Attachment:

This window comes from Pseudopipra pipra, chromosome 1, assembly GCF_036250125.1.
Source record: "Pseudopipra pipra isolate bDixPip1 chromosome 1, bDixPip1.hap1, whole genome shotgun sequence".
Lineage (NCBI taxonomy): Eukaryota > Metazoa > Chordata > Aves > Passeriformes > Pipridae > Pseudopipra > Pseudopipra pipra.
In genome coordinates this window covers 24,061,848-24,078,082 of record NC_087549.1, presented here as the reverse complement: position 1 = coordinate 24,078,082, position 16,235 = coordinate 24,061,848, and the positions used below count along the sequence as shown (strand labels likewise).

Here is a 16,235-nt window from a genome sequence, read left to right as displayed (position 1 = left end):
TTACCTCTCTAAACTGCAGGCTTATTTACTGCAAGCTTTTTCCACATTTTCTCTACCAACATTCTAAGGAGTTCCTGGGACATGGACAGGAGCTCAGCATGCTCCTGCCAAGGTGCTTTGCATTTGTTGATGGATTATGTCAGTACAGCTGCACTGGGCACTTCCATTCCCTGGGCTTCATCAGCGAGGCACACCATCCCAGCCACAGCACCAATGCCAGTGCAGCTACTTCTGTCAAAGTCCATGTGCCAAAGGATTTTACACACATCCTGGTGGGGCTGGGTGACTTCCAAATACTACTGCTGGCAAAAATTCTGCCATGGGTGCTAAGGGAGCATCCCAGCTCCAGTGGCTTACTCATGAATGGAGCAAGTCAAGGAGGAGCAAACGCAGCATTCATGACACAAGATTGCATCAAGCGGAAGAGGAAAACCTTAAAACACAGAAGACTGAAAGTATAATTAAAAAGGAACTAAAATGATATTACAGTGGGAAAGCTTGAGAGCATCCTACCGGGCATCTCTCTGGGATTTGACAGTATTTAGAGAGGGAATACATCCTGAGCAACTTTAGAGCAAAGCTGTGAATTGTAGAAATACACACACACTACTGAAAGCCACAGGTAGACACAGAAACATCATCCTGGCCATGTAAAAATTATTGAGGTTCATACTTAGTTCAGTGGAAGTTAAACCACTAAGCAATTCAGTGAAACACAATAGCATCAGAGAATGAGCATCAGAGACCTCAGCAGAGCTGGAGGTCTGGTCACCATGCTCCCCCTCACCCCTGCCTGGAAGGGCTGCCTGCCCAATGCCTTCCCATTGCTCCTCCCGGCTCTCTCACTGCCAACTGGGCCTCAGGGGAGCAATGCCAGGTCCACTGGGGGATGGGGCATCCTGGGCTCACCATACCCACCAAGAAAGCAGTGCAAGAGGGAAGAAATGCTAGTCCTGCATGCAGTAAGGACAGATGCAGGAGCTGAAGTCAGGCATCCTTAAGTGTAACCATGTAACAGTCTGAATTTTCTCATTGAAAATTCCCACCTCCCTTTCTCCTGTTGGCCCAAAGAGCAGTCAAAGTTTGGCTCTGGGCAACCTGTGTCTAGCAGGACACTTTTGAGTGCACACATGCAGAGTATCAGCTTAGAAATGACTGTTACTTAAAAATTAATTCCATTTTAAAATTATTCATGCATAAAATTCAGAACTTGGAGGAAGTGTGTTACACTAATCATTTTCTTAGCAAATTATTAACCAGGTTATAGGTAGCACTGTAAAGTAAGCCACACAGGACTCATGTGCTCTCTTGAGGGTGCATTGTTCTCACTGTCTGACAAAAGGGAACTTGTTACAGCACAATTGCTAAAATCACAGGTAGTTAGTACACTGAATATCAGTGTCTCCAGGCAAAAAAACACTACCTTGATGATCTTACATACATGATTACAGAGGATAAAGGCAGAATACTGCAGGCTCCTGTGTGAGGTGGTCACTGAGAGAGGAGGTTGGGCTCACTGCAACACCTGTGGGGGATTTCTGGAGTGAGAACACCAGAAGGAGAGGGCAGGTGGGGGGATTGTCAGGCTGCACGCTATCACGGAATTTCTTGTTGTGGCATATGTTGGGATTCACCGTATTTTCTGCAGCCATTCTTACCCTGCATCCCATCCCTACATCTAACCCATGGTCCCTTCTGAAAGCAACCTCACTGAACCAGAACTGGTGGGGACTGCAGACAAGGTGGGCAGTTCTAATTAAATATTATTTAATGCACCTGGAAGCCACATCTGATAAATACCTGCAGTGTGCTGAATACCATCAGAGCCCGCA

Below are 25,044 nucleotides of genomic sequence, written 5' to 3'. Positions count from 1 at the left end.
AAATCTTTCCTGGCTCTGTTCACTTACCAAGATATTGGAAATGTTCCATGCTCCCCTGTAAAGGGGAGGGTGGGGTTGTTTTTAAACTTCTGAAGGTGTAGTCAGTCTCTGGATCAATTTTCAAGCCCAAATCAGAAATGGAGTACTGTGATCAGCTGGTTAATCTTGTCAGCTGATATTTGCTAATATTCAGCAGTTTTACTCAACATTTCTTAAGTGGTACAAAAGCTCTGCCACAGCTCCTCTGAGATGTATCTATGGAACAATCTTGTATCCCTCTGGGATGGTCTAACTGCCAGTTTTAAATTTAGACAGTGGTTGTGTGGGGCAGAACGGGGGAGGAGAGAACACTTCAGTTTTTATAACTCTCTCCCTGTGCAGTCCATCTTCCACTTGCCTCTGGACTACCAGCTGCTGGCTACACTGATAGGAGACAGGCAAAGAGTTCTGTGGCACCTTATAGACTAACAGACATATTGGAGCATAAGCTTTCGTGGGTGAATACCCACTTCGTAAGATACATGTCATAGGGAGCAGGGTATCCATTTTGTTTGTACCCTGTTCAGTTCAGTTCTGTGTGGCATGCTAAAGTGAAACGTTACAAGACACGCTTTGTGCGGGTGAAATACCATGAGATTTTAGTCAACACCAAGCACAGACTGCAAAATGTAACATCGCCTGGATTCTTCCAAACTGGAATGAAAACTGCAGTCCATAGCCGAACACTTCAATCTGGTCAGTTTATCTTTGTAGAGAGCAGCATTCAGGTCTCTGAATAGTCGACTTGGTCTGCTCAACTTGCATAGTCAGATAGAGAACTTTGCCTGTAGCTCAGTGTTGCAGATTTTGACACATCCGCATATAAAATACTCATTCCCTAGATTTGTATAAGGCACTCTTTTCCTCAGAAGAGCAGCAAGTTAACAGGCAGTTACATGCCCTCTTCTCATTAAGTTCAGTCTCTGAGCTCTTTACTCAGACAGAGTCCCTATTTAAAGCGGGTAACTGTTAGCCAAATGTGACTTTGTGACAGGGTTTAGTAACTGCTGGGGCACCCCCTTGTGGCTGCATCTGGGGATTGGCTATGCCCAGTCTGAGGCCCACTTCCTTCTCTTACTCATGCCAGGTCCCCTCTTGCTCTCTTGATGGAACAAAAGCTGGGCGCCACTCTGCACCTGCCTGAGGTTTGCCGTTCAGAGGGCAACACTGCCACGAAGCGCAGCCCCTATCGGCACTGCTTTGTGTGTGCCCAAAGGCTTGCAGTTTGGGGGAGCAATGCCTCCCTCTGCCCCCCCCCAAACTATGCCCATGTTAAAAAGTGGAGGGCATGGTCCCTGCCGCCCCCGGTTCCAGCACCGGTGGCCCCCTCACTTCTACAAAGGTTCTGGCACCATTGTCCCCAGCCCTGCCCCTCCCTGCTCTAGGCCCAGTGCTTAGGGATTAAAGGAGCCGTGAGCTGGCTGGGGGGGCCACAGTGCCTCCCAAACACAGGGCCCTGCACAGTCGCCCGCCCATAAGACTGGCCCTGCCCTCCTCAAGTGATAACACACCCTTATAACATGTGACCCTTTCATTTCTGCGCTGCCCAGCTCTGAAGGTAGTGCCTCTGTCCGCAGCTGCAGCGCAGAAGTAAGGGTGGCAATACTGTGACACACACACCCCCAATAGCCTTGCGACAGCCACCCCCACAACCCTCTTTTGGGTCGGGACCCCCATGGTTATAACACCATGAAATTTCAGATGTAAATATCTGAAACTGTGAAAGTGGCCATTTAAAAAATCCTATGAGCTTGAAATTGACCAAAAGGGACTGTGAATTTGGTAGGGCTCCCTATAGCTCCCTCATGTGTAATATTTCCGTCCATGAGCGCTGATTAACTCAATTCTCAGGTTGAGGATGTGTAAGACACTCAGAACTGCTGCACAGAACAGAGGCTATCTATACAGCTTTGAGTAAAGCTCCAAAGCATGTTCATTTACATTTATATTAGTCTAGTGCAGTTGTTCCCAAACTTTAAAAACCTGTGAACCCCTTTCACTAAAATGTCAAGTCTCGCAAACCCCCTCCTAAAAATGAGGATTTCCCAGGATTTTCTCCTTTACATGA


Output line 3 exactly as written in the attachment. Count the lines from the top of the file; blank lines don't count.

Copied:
Lineage (NCBI taxonomy): Eukaryota > Metazoa > Chordata > Aves > Passeriformes > Pipridae > Pseudopipra > Pseudopipra pipra.